The man replied, "Most certainly. In heaven, you see, at the birth of each boy, God chooses which girl he should marry and also what afflictions we must overcome to bring forth the beautiful character He has put within us."

Looking deeply into the face of his beloved, the man continued, "When I was born, God pointed out my future bride." With tears in his eyes he said, "But her appearance was to be marred at birth. 'God.' I pleaded, 'let her be beautiful, I beg you. Give me the scars instead.'"

There was a stunned silence as she, for the first time, looked past his scarred face into the kindest, gentlest, and most loving eyes she had ever seen. The glory of revelation filled the young woman's soul as she had flashing glimpses of the marriage to be, which was once designed in heaven.

True love comes from the heart. Look past every outward appearance and find the treasure of pure character hidden deep within. There can be much more to a person than meets the eye. You'll find it when you seek the depths of another's soul by sharing you own.

Today's Tip: Call your significant other and let them know just how much they mean to you. Offer to take them to lunch, make them dinner, or even enjoy a hot cup of cocoa later as you sit by the fire. Don't take love for granted!

Wednesday, October 28, 2009

What a Wonderful World!

I got this in my email today and thought I would share it since it goes perfectly with everything this blog is about. I hope it truly touches you and warms your heart.

I hear some actors keep a sad thought or memory tucked away to help them with scenes where they might need to cry. I think we should each try to find the opposite; a happy memory, something to lift us up on those inevitable down days. I’m saying this because I think I just found mine!

I had some work in Glasgow today. I was on a really tight schedule, which meant I would have no time for myself (or my own work) all day. I was having one of those days, the train was completely packed out and the conversation going on around me seemed to be particularly inane. On top of all that, I had a bit of a headache.
Walking briskly across the concourse, I fished some change from my pocket. There was usually someone at the exit selling The Big Issue (a magazine that helps homeless folk earn a living).
As the crowd parted ways at the bottom of the concourse, I saw someone selling the Big Issue. You had to be homeless to sell the Big Issue. She really looked like she’d been sleeping rough. Her clothes were ragged and she obviously hadn’t had a scrub up for quite a while.
As I approached the exit, I saw that she was also rocking from side to side. At first I thought maybe she was trying to keep warm against the biting wind. But she wasn’t, she was moving in time to a tune. I couldn’t hear her, but I could see her lips moving.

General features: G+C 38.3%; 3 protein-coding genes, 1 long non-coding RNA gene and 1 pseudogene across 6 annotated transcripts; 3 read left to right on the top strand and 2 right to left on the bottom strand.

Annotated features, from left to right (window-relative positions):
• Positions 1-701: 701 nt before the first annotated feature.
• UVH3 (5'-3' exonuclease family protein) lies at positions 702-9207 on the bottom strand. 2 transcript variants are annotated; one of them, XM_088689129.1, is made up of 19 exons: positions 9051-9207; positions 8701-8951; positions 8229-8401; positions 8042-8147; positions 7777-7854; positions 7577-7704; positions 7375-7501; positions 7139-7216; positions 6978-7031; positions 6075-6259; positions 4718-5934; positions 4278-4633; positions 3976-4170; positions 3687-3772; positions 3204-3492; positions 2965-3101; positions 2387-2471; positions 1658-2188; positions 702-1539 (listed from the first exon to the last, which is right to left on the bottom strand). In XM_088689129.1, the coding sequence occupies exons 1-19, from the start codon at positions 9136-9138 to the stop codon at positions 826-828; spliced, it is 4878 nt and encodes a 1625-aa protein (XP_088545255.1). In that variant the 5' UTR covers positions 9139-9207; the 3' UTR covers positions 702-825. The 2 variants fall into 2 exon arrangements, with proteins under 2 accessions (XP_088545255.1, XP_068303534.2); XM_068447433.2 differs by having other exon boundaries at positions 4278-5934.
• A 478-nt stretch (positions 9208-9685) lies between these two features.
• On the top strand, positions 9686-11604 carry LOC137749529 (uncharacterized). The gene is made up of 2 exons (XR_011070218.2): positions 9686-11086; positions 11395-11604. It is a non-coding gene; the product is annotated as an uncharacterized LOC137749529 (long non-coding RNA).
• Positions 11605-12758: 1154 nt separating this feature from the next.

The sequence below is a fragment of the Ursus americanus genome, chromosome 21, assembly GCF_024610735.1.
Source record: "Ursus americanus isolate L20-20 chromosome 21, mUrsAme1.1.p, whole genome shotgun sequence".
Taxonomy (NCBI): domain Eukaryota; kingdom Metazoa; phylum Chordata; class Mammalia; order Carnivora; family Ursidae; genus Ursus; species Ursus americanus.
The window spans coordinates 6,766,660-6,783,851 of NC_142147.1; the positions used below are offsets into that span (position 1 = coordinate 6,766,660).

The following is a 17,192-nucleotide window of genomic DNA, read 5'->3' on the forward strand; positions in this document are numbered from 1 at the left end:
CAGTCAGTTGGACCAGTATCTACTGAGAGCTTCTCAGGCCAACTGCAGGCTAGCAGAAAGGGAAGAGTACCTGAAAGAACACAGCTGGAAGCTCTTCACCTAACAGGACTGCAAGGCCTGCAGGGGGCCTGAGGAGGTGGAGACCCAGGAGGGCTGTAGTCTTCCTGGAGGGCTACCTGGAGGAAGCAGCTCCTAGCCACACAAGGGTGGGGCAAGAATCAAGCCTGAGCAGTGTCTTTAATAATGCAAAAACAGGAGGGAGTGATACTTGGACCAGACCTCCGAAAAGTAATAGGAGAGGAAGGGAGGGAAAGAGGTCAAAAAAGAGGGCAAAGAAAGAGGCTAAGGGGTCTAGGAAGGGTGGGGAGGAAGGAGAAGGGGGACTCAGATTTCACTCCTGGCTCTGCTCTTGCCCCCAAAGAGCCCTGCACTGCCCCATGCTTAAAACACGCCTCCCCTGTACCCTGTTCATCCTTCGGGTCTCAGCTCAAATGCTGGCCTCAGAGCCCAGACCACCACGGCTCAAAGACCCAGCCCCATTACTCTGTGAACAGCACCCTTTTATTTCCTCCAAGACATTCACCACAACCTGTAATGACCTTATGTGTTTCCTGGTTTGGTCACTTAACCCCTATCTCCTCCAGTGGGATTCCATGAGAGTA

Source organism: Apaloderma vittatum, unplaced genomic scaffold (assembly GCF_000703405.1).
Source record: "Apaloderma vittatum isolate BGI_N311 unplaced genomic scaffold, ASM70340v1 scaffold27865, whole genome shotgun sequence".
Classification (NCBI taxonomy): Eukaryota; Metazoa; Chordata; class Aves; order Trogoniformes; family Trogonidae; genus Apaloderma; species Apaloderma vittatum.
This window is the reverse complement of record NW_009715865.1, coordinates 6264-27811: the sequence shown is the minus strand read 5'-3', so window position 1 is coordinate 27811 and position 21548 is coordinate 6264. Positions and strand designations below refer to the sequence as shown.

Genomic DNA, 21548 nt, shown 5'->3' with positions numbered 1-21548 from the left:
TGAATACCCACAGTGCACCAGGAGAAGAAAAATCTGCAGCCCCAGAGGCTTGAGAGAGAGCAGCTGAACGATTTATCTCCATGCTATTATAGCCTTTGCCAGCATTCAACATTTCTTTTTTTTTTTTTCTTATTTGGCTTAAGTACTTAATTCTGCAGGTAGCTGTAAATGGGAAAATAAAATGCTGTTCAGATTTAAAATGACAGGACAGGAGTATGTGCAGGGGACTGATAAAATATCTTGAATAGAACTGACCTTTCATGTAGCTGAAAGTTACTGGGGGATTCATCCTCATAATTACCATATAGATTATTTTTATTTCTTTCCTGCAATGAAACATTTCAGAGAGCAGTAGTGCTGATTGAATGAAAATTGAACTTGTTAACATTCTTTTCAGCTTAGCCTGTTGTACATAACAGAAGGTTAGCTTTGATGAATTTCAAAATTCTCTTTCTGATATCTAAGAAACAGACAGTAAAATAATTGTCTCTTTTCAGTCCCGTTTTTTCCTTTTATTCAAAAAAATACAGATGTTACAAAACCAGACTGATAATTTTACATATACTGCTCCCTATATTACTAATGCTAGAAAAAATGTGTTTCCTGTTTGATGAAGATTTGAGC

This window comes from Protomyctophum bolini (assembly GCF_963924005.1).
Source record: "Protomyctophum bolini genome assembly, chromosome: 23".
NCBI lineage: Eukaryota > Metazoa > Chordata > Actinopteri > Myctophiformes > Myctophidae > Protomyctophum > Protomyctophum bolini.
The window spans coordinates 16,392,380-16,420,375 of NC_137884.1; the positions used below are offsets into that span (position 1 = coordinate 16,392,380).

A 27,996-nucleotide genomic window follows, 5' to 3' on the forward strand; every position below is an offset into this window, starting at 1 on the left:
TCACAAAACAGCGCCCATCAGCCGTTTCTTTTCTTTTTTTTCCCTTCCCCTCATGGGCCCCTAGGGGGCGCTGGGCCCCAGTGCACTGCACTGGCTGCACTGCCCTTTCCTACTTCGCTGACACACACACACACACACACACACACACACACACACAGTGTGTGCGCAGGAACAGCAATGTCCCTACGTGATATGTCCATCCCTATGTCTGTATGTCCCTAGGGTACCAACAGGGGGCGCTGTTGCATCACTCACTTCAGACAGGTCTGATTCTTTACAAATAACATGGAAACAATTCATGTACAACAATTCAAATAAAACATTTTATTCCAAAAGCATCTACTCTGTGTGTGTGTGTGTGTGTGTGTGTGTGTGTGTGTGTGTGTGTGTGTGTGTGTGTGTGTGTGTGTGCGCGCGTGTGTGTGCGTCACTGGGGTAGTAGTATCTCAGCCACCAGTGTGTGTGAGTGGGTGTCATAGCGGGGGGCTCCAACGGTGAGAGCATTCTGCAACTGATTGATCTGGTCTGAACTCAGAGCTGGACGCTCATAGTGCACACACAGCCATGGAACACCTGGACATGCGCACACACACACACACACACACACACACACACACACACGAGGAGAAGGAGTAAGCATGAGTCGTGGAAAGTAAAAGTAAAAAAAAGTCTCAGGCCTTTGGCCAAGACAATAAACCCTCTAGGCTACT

As I got closer, I saw a white cane hanging from her elbow and noticed that she had sunken eyes. She was blind, dirty and living on the streets. I came closer and through the noise of the traffic and the commuters I heard her sing the immortal line, “… and I think to myself, what a wonderful world!”
I bought her last magazine for twice what I’d originally intended. She thanked me, then she picked up her stuff and went tapping off along the pavement - still singing!
So, I have my happy memory for the day. And I think it will stay with me a long, long time. Feel free to borrow it if you like.

Tuesday, October 27, 2009

True Story of Blogger's ARK

I wanted to share this story from one of my followers whom I absolutely love and adore, LaVoice from Thoughts from Meme's Corner. I am always looking for things you can share with me or events that have either happened to you or from you to inspire and show the world, there is still good in the world today. Here is the story I got yesterday from LV, please enjoy!

Hello Kat,

After reading your post today, as I said on my comment, I think you will enjoy this story. It is very true.

Back in 2006 ,as you will see, my sister and I were having lunch at a nice tea room. Most every Saturday, that is our quality time together. We always bless our food before eating. After we were finished eating, I asked the waitress for our check and she informed us it had been paid for. In turn, she handed me the attached note from a complete stranger. The person that wrote this did not wish us to know who it was. However, later we did learn it was a young lady that we did not know or she know us. I was so impressed and touched, I have kept this letter in my bible. I hope the attachment turns out where you can read it.

Best wishes,

Today's Tip: Wave at the kids in the cars you pass! It completely makes their day!

Monday, October 26, 2009

Picking Up the Tab

I happened across this in my email this morning and thought it fit right into our random acts of kindness. I wanted to share it with all of you.